The Bar Council has defended its decision to hire a diversity consultant without interviewing her and without holding a tender process, saying it was under no obligation to consider other candidates.

The representative body used a £75,000 grant assigned to boost diversity among QCs to appoint an equality consultant last summer. The consultant, who had previously worked with the Bar Council’s head of diversity and inclusion Sam Mercer, was taken on without a tender process or an interview. A barrister who wished to remain anonymous said the hire was a ‘disgraceful attack on diversity rather than its promotion’.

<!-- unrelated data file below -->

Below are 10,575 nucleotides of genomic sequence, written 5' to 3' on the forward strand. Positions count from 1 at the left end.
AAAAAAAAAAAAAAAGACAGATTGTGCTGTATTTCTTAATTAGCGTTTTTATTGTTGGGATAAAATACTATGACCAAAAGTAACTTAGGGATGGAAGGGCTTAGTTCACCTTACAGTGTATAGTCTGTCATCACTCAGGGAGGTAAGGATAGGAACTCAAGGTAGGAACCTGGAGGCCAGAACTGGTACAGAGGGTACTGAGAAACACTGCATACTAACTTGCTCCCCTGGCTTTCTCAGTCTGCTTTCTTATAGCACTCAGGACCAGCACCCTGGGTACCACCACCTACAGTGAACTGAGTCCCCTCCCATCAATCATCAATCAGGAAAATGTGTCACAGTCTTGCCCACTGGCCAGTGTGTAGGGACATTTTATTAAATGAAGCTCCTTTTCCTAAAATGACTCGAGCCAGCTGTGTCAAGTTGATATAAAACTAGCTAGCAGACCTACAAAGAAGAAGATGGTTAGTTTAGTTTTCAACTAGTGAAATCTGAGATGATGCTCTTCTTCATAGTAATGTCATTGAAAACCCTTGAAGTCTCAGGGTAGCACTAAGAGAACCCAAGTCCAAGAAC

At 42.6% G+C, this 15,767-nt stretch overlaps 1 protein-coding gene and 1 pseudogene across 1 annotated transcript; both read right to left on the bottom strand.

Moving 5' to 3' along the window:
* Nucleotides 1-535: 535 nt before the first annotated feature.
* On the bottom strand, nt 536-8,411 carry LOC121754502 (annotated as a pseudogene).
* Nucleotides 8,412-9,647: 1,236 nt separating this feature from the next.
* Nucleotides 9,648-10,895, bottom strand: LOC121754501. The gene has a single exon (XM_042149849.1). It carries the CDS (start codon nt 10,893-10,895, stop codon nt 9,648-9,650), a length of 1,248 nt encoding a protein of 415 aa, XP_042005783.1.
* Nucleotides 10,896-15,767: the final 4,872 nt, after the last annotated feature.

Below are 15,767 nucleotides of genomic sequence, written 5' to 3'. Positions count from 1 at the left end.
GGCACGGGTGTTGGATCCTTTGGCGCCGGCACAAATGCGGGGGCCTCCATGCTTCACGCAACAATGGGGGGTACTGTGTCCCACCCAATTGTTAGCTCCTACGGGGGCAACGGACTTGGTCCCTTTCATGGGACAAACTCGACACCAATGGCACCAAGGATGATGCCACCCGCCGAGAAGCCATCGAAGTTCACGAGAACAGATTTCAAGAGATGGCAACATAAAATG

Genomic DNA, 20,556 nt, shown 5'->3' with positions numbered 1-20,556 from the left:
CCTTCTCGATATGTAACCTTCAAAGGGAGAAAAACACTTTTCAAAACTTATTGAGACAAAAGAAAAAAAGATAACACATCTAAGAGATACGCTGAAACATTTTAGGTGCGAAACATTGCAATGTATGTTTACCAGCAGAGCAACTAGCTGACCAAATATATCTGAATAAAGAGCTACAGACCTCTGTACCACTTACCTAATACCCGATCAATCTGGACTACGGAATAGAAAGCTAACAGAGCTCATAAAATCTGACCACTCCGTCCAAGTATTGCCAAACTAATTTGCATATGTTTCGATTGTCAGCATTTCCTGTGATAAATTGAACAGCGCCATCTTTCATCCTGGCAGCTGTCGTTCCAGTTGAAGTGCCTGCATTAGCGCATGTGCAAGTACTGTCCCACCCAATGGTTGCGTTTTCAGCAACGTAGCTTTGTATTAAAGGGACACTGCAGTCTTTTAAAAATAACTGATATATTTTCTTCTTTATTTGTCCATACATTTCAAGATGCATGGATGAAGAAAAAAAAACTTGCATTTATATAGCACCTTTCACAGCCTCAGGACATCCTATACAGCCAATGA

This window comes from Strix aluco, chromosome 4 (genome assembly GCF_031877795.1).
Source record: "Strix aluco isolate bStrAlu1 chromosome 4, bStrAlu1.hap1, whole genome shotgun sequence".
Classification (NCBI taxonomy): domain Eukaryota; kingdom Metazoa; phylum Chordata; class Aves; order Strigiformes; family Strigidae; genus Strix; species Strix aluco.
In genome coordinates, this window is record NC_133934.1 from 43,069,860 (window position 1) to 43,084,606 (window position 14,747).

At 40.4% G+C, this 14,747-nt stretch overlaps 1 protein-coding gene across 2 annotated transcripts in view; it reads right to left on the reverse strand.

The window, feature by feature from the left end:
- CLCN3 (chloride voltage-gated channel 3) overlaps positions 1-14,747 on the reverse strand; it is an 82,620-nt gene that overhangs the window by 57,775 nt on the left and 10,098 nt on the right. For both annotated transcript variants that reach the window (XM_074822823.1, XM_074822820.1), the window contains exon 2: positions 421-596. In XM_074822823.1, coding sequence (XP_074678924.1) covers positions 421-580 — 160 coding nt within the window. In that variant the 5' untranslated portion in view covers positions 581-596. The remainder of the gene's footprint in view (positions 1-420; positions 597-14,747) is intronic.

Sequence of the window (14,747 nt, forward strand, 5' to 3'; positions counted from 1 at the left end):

A coronavirus consultant was also hired in the same manner. The Gazette understands that consultants in other parts of the organisation were recruited by competitive tender. 

A Bar Council spokesperson said: ‘When seeking the services and expertise of consultants at the Bar Council the main aim is to secure the services of the right person for the job that needs to be done, sometimes within a limited time frame. There’s no obligation to hold a tender process or advertise the requirement for consultancy support. In these instances, we have very capable individuals carrying out vital work, one in relation to supporting diversity, the other to help the Bar Council provide essential support to chambers during the Covid-19 crisis.’

A sum of £75,000 is provided annually to the Bar Council and the Law Society by Queen’s Counsel Appointments to support initiatives aimed at increasing the diversity of QC applicants.